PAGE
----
This form issued by the Pennsylvania Department of Education (PDE) contains a list of questions that can be used to help make the decision about whether remaining in the same school is in the best interest of the student. Parents, students, attorneys for the child and others who support the family or child can be part of these important decisions. The child’s Educational Decision Maker (EDM) must be included in these meetings.   

Self-Advocacy Tool: Request for Reevaluation to Determine Continued Eligibility for an IEP

A child is entitled to a re-evaluation every three years or every two years if a child has intellectual disabilities (ID). However, you may also request a re-evaluation at any time.

This tool allows parents, guardians, Educational Decision Makers (EDMs), and surrogate parents to request that their child be reevaluated in all areas of suspected disability by their school to determine if they have new or increased needs that need to be addressed through their current Individualized Education Program (IEP). An IEP is a legally binding document that provides individualized special education services that children with certain disabilities are legally entitled to under law. Please be as specific as possible when completing this tool and list any education concerns you may be having about your child in as much detail as possible. Here is a guide that you can use to complete the tool or help a parent or caregiver to complete the tool.  Once you make this request in writing, the school has a reasonable time, generally 10 days, to agree to re-evaluate your child and issue a Permission to Re-Evaluate Form (PRTE) or decline to evaluate by issuing you a Notice of Recommended Educational Placement (NOREP). A school must take one of these two actions under law.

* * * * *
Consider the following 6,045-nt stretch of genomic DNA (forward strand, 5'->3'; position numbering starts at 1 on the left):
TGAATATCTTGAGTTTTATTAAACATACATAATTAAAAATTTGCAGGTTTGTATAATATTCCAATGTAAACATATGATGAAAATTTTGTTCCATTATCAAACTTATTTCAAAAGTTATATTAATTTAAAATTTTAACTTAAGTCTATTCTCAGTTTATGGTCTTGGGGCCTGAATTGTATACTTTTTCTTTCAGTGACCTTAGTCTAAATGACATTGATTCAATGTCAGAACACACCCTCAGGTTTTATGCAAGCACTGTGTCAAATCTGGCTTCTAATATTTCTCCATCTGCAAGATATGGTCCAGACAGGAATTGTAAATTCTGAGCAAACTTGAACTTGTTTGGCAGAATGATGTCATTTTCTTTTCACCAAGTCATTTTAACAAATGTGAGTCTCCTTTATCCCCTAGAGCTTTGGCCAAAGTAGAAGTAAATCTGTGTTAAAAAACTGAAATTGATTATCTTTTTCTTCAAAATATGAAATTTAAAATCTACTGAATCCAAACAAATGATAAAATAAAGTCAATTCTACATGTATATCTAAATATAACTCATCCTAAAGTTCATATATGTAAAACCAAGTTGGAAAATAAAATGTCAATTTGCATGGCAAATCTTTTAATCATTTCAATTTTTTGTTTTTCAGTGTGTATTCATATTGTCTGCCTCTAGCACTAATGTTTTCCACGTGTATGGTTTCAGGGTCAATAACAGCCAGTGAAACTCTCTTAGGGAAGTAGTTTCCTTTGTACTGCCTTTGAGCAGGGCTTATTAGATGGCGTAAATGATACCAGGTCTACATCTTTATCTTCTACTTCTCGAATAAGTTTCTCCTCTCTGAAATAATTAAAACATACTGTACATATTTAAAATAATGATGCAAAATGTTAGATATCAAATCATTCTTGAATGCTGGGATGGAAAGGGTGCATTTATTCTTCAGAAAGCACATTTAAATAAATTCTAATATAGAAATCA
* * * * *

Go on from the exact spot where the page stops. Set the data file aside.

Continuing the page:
Self-Advocacy Tool: Request for Evaluation to Determine Eligibility for Special Education